This is natural. A Stanford psychologist discovered that if a person is concerned about how he appears to a group, his ability to learn new & unfamiliar tasks is inhibited.
There’s a way to mitigate this. Consider your goals. In educational settings, psychologists say there are two main kinds of goals:
Learning goals: These motivate us to develop valued attributes
Performing goals: These motivate us to show others we possess these valued attributes (i.e., we know what we’re talking about)
In selling, one way to achieve both learning and performing goals is to practice stories in private (ideally on video) before role-playing them with peers.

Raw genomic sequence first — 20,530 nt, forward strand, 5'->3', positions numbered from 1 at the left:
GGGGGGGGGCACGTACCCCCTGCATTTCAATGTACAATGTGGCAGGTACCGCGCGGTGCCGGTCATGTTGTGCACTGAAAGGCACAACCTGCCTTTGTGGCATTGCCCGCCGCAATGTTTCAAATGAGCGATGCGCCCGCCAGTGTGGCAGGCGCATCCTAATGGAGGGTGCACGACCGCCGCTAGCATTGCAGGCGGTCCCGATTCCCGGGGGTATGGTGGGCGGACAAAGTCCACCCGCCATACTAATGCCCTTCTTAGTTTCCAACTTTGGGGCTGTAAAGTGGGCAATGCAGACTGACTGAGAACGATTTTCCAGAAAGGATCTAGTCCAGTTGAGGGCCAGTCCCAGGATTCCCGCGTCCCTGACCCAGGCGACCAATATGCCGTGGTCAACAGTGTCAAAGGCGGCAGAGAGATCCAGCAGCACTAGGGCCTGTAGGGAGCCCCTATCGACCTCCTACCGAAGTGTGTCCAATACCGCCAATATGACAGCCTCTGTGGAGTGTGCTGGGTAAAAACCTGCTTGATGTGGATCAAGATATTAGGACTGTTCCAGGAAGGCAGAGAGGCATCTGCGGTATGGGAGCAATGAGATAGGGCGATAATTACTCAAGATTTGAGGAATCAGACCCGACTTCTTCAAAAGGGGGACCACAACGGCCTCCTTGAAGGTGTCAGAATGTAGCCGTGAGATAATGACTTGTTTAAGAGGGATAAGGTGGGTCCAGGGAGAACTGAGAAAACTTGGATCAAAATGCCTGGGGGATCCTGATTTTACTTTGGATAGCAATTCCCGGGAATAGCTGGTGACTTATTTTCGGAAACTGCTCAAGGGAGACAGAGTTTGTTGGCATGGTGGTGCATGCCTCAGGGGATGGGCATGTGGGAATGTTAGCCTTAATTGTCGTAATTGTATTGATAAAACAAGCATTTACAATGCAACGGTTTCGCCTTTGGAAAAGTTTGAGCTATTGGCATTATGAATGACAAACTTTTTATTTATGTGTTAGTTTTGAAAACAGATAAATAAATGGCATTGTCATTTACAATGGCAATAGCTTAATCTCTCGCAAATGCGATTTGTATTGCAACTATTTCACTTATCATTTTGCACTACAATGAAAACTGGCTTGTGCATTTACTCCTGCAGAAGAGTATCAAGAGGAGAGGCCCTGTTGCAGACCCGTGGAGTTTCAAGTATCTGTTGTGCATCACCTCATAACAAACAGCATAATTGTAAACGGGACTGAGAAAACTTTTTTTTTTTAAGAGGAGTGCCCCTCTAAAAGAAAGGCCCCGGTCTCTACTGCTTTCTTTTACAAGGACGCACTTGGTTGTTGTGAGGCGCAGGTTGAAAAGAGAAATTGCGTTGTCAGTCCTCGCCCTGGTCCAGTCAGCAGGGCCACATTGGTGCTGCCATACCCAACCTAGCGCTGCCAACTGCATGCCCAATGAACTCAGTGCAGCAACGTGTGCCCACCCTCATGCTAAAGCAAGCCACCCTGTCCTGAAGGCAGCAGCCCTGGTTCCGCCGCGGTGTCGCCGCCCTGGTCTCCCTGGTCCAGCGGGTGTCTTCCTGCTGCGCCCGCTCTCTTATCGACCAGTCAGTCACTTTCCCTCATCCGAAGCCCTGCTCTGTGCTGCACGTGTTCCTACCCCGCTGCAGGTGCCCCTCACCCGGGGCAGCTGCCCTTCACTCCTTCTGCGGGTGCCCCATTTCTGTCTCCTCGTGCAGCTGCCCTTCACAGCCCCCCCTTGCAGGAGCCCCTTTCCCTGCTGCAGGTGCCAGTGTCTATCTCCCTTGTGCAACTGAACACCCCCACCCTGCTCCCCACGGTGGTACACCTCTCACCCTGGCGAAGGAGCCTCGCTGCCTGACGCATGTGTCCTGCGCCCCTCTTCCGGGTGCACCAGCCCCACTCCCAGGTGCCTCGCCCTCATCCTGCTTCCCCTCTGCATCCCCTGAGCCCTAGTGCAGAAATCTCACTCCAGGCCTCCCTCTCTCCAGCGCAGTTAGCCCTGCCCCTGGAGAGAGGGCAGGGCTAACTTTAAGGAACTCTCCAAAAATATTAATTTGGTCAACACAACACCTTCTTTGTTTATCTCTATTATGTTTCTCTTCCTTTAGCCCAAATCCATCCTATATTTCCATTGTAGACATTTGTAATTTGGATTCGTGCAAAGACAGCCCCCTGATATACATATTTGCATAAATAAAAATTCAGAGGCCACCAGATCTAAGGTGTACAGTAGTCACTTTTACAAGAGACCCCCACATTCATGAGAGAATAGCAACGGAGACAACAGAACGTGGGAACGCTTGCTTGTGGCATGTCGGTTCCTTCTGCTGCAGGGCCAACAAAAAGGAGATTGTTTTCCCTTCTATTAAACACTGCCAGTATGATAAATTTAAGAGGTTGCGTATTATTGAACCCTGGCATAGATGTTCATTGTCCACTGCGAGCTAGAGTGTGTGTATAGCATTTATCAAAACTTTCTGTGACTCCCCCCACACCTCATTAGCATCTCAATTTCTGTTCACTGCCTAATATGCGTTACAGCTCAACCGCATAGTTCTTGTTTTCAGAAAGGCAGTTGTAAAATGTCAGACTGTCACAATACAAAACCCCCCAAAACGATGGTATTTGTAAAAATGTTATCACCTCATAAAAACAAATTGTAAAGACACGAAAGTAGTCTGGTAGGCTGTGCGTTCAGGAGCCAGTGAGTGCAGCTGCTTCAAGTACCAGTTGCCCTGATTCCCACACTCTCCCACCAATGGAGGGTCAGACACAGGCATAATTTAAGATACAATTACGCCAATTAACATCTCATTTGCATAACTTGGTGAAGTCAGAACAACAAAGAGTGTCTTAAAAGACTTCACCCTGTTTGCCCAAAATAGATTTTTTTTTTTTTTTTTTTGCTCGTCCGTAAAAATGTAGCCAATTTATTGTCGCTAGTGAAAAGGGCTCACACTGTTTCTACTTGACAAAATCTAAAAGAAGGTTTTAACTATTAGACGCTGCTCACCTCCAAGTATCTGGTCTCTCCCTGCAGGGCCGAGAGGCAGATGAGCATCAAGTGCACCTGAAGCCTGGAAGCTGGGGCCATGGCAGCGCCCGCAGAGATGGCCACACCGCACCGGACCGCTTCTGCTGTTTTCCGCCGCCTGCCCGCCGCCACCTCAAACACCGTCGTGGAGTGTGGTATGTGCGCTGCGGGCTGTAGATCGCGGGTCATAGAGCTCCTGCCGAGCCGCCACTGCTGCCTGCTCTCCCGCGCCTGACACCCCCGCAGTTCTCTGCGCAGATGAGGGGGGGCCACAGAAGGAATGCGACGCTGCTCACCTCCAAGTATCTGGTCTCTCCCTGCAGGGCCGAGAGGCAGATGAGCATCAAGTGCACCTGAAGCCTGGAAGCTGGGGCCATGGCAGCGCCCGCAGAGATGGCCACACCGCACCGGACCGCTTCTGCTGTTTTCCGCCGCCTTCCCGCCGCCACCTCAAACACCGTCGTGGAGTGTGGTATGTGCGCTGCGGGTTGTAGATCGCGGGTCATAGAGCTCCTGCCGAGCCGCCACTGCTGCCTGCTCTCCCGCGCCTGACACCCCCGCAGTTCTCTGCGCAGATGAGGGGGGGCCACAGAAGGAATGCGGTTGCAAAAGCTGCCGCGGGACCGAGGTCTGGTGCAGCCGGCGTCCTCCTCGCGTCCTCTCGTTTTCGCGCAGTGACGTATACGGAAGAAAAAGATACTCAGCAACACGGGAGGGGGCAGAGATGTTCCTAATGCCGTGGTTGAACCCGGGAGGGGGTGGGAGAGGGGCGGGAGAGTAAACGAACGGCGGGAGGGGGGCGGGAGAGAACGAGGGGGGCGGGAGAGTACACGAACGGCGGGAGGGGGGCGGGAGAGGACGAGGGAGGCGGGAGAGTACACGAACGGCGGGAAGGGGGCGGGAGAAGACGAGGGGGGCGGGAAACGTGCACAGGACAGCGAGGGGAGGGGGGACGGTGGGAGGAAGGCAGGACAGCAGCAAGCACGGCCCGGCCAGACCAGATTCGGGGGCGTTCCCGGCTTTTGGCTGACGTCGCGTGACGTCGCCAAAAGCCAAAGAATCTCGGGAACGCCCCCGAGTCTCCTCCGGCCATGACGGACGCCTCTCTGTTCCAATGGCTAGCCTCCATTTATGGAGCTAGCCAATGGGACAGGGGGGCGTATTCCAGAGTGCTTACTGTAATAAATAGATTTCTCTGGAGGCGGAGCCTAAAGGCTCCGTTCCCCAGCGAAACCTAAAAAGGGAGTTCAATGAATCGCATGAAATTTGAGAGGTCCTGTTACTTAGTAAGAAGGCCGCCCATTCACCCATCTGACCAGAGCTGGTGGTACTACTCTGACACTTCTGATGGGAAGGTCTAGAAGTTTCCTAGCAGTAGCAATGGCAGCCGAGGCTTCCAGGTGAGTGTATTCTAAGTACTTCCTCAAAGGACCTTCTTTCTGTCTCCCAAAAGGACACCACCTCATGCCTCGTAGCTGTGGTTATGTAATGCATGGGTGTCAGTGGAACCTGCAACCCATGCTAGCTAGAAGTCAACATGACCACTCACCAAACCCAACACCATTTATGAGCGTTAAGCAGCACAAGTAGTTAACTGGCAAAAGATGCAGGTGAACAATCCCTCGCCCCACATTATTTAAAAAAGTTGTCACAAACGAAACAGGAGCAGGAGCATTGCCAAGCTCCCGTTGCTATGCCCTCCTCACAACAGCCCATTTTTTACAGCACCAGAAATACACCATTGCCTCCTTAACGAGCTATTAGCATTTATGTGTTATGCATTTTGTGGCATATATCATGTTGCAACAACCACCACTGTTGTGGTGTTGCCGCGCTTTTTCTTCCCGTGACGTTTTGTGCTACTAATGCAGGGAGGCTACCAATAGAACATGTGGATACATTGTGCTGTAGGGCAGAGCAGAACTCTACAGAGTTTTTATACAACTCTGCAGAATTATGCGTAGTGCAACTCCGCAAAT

Watching an expert’s story on video and then practicing it in the privacy of your home, office or closed conference room is the best way to learn and improve. Flying solo, it’s easy to iron out a story’s kinks and make it your own.
And it really works. One rep recently told us role-playing in private transformed his company’s weekly Story Workshop from a “dreaded moment” into a “learning moment.”
Paul McGhee founded SharperAx in 2013. SharperAx develops role-play automation software.
This article is the eighth excerpt from “10 Best Practices for a Great Storytelling Program,” an eBook written by Paul McGhee, based on years of research and practice in delivering great story programs. To download the entire eBook from Sharperax.com click here.